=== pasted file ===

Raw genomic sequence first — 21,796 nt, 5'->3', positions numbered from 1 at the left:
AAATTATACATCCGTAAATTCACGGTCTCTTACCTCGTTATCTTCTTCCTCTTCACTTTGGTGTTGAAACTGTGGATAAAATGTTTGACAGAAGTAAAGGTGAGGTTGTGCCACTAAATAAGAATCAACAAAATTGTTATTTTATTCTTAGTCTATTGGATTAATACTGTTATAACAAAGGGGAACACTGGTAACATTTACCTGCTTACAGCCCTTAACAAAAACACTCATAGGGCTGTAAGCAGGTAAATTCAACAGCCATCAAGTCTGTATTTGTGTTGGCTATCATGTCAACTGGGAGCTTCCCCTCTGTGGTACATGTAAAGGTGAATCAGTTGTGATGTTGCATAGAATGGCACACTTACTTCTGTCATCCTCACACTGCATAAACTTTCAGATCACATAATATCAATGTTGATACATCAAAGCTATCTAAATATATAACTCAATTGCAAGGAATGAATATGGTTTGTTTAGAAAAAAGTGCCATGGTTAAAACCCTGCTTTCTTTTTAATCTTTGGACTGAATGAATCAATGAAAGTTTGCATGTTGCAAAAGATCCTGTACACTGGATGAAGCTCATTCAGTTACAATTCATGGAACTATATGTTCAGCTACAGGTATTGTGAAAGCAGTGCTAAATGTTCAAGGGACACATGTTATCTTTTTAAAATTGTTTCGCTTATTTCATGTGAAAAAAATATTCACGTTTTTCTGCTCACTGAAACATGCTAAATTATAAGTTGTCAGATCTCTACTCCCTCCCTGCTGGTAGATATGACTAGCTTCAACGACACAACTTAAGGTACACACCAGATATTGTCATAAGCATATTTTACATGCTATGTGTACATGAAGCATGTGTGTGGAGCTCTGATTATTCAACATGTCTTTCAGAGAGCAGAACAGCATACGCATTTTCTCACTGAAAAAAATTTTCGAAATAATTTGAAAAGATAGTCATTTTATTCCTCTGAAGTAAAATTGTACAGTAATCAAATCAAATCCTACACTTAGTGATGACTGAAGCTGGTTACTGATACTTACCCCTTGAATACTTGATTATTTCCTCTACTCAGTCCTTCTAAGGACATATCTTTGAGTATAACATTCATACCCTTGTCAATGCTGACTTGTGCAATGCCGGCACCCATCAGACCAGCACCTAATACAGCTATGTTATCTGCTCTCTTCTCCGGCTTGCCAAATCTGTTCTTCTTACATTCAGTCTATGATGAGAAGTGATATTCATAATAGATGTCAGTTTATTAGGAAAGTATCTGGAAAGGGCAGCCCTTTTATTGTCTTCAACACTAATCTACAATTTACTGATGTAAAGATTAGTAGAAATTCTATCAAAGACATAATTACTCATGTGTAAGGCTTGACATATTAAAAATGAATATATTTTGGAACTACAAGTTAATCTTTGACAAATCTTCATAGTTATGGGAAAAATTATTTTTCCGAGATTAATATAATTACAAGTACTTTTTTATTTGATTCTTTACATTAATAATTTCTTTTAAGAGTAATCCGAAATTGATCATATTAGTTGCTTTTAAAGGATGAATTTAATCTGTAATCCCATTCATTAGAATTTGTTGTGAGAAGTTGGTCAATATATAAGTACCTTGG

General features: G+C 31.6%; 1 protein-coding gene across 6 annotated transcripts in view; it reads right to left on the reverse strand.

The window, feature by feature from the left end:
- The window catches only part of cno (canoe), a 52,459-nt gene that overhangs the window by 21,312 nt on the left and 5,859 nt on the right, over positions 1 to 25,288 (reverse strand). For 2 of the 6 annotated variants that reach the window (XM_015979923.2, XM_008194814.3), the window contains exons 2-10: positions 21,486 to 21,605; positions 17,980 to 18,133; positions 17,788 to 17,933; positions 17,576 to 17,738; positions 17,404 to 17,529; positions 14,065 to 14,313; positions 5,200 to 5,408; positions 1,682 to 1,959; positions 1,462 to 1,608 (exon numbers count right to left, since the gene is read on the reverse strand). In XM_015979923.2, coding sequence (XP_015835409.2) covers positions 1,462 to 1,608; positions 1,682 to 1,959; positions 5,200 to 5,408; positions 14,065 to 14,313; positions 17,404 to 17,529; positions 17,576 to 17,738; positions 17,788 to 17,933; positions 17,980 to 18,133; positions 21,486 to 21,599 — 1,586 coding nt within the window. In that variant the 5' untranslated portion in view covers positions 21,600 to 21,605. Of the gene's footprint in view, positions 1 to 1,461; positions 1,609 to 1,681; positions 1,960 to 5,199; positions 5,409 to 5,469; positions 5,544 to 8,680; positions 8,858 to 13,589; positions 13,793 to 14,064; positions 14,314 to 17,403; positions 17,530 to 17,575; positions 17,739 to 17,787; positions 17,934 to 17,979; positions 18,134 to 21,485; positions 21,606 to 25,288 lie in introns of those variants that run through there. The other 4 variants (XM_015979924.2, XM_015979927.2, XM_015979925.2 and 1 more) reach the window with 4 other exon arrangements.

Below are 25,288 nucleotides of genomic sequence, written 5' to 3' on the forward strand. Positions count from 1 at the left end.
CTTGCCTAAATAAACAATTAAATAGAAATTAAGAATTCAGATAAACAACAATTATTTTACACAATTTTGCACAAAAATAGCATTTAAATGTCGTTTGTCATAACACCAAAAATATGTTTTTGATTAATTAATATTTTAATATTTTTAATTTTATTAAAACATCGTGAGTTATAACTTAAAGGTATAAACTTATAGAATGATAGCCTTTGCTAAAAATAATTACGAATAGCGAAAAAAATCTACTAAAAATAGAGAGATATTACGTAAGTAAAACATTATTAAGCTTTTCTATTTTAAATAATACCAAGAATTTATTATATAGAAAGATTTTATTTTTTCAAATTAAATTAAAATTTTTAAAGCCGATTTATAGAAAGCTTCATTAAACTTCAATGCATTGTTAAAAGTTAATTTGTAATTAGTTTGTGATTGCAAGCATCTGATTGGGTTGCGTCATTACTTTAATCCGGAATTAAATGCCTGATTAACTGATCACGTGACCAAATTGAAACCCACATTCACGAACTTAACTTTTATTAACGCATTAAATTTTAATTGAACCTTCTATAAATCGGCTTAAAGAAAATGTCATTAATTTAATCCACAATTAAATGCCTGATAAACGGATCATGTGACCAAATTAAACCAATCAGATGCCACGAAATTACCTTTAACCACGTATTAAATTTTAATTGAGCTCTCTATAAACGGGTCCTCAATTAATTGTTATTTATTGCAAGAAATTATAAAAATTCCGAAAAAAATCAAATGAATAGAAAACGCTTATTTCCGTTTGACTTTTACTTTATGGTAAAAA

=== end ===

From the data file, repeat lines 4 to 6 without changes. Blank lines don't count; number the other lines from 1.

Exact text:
The window, feature by feature from the left end:
- The window catches only part of cno (canoe), a 52,459-nt gene that overhangs the window by 21,312 nt on the left and 5,859 nt on the right, over positions 1 to 25,288 (reverse strand). For 2 of the 6 annotated variants that reach the window (XM_015979923.2, XM_008194814.3), the window contains exons 2-10: positions 21,486 to 21,605; positions 17,980 to 18,133; positions 17,788 to 17,933; positions 17,576 to 17,738; positions 17,404 to 17,529; positions 14,065 to 14,313; positions 5,200 to 5,408; positions 1,682 to 1,959; positions 1,462 to 1,608 (exon numbers count right to left, since the gene is read on the reverse strand). In XM_015979923.2, coding sequence (XP_015835409.2) covers positions 1,462 to 1,608; positions 1,682 to 1,959; positions 5,200 to 5,408; positions 14,065 to 14,313; positions 17,404 to 17,529; positions 17,576 to 17,738; positions 17,788 to 17,933; positions 17,980 to 18,133; positions 21,486 to 21,599 — 1,586 coding nt within the window. In that variant the 5' untranslated portion in view covers positions 21,600 to 21,605. Of the gene's footprint in view, positions 1 to 1,461; positions 1,609 to 1,681; positions 1,960 to 5,199; positions 5,409 to 5,469; positions 5,544 to 8,680; positions 8,858 to 13,589; positions 13,793 to 14,064; positions 14,314 to 17,403; positions 17,530 to 17,575; positions 17,739 to 17,787; positions 17,934 to 17,979; positions 18,134 to 21,485; positions 21,606 to 25,288 lie in introns of those variants that run through there. The other 4 variants (XM_015979924.2, XM_015979927.2, XM_015979925.2 and 1 more) reach the window with 4 other exon arrangements.

Below are 25,288 nucleotides of genomic sequence, written 5' to 3' on the forward strand. Positions count from 1 at the left end.